2 authors picked A Treatise of Human Nature as one of their favorite books, and they share why you should read it.

What is this book about?

"One of the greatest of all philosophical works, covering knowledge, imagination, emotion, morality, and justice." — Baroness Warnock, The List
Published in the mid-18th century and received with indifference (it "fell dead-born from the press," noted the author), David Hume's comprehensive three-volume A Treatise of Human Nature has withstood the test of time and has had enormous impact on subsequent philosophical thought. Hume — whom Kant famously credited with having "interrupted my dogmatic slumber and gave my investigations in the field of speculative philosophy a quite new direction" — intended this work as an observationally grounded study of human nature.…


Book cover of The Bias That Divides Us: The Science and Politics of Myside Thinking

Steven Pinker Why did I love this book?

Stanovich is a cognitive psychologist who showed that rationality is related, but not identical, to intelligence.

In this timely book, he shows that smart people, and everyone else, are victims of a powerful bias to show that our own tribe is virtuous and wise and knowledgeable and the other tribe is evil and stupid and ignorant. Needless to say, it explains a lot about our current moment.

By Keith E. Stanovich,

Why should I read it?

1 author picked The Bias That Divides Us as one of their favorite books, and they share why you should read it.

What is this book about?

Why we don't live in a post-truth society but rather a myside society: what science tells us about the bias that poisons our politics.

In The Bias That Divides Us, psychologist Keith Stanovich argues provocatively that we don't live in a post-truth society, as has been claimed, but rather a myside society. Our problem is not that we are unable to value and respect truth and facts, but that we are unable to agree on commonly accepted truth and facts. We believe that our side knows the truth. Post-truth? That describes the other side. The inevitable result is political polarization.…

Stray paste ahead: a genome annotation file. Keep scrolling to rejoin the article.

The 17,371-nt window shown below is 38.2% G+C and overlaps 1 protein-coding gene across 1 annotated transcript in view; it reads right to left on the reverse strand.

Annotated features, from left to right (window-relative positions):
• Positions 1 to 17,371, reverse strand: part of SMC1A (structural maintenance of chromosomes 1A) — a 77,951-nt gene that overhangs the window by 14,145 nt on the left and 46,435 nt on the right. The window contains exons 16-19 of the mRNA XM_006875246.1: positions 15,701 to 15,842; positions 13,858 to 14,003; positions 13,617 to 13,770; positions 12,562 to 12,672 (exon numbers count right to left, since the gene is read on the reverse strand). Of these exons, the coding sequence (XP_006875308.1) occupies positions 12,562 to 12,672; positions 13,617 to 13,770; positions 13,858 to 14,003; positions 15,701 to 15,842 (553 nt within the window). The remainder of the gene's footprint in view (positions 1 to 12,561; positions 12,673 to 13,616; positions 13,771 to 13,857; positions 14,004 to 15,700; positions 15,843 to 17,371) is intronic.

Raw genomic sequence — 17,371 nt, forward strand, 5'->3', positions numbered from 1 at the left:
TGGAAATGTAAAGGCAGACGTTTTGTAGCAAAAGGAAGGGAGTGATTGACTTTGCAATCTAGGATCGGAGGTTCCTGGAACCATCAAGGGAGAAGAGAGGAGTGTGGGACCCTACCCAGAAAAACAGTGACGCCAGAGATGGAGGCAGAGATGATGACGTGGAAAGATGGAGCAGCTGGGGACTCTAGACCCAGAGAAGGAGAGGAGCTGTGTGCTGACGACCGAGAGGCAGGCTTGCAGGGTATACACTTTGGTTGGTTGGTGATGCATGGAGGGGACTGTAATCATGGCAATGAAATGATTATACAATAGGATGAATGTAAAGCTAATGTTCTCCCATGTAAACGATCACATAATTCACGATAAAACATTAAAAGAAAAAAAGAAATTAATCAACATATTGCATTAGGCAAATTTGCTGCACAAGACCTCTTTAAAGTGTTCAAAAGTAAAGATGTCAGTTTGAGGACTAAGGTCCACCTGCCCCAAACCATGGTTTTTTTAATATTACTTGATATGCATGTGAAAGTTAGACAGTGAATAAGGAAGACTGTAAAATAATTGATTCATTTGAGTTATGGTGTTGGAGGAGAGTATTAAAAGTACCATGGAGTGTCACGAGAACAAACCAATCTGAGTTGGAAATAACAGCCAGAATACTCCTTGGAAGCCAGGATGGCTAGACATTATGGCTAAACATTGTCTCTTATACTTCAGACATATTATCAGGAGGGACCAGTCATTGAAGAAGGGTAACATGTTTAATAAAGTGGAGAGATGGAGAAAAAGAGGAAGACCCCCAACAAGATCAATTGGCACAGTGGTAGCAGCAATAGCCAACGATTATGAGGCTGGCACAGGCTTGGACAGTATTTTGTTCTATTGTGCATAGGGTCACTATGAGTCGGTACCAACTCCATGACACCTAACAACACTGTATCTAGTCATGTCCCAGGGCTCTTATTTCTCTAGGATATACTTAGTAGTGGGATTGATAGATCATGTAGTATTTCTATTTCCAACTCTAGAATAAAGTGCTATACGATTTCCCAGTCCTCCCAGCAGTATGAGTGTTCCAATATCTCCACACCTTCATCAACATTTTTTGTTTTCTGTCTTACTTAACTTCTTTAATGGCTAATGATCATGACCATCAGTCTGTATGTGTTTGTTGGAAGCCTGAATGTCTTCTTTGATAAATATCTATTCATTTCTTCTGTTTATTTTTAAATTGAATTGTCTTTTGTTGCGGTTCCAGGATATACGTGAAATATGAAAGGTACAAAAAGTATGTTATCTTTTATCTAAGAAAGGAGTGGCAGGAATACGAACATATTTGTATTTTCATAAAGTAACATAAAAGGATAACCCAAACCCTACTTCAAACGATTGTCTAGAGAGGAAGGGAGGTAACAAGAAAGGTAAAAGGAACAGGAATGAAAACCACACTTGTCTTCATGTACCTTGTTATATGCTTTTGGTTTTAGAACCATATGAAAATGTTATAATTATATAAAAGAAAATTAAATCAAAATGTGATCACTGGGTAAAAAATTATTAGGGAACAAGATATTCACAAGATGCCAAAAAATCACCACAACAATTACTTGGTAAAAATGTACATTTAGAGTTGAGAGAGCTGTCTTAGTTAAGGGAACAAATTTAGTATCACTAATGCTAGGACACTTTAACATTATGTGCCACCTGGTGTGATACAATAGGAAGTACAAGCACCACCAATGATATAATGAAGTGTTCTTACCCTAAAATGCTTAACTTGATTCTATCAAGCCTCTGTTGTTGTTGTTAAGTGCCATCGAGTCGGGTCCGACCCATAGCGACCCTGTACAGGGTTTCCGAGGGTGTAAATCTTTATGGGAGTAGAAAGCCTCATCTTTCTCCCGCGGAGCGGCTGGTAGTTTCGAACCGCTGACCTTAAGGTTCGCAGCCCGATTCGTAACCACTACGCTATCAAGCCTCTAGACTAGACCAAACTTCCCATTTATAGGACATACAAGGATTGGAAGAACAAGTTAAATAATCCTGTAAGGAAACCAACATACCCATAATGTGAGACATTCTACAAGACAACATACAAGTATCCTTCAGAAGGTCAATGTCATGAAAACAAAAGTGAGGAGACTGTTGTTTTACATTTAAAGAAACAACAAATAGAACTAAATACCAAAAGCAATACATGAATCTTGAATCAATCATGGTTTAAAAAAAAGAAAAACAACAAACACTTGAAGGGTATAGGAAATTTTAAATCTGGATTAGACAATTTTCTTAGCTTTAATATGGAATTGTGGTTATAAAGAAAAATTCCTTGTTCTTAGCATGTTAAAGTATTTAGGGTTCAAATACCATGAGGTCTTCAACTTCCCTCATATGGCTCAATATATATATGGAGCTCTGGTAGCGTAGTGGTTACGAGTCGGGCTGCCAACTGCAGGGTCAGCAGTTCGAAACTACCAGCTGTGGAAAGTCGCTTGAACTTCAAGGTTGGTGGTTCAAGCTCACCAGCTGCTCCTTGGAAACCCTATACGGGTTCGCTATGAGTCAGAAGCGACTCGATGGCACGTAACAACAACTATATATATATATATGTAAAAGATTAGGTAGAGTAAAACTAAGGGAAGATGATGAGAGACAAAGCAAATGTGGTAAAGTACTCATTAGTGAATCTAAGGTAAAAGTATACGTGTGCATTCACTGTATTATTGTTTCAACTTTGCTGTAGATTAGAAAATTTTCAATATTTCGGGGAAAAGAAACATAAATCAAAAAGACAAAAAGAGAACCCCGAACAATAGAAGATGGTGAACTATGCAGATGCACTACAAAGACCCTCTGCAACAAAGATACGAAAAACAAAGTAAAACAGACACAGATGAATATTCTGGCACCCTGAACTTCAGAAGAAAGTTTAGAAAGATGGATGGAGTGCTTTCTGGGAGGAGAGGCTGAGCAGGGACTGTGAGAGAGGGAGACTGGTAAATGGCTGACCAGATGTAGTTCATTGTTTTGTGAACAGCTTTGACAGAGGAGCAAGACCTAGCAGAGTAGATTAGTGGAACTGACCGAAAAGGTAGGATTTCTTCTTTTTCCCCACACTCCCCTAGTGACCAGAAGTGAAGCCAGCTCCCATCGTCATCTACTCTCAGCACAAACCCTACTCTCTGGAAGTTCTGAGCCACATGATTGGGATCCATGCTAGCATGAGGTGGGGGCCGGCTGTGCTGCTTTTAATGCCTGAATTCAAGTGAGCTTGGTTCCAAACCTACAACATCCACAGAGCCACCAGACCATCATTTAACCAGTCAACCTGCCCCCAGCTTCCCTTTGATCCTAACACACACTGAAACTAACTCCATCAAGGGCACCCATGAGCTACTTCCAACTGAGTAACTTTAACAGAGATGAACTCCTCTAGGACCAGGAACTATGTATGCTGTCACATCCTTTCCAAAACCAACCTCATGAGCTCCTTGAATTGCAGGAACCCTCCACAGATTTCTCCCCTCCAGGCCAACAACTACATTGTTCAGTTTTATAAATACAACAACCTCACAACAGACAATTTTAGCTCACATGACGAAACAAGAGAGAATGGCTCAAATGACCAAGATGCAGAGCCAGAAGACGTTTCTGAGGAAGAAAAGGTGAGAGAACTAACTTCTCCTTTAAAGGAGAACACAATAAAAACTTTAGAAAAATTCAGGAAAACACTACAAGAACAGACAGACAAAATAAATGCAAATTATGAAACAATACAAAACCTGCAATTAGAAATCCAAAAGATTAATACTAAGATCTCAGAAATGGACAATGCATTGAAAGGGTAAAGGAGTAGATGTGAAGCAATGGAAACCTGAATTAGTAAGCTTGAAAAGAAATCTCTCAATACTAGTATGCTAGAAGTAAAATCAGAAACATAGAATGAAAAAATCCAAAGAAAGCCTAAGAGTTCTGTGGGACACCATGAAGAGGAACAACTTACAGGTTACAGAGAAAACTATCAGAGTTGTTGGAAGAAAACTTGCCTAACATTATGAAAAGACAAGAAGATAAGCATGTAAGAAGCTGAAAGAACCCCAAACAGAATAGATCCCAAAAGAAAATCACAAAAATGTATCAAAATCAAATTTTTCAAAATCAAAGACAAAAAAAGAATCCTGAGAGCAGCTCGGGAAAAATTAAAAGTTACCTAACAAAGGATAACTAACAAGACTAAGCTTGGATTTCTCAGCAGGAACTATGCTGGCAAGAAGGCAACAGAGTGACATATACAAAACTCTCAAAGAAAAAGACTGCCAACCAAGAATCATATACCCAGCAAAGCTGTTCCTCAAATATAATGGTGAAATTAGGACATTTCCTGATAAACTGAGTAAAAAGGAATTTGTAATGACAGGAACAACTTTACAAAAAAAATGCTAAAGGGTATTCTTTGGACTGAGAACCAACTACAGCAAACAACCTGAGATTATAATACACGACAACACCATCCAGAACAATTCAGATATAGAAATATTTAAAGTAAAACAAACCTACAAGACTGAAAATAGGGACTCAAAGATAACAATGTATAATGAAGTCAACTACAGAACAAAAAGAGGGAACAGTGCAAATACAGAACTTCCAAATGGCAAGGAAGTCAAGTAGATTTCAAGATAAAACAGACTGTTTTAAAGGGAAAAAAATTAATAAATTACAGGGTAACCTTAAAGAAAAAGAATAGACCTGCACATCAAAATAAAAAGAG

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Book cover of Honeymoon at Sea: How I Found Myself Living on a Small Boat

Jennifer Silva Redmond Author Of Honeymoon at Sea: How I Found Myself Living on a Small Boat

New book alert!

Who am I?

Author Writer of Memoir Editor of everything Sailor of Seas Daily Dog Walker Intrepid Traveler

Jennifer's 3 favorite reads in 2023

What is my book about?

When Jennifer Shea married Russel Redmond, they made a decision to spend their honeymoon at sea, sailing in Mexico. The voyage tested their new relationship, not just through rocky waters and unexpected weather, but in all the ways that living on a twenty-six-foot sailboat make one reconsider what's truly important.

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By Jennifer Silva Redmond,

What is this book about?

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In this charming, meditative memoir, Jennifer recounts that fateful first year, moving back and forth with the currents of her life. On their voyage, the couple sailed Watchfire to Baja California's Sea of Cortez, where they spent twelve months before sailing south along Mexico and Central America and through the…


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Interested in rationality, thinking, and discrimination?

10,000+ authors have recommended their favorite books and what they love about them. Browse their picks for the best books about rationality, thinking, and discrimination.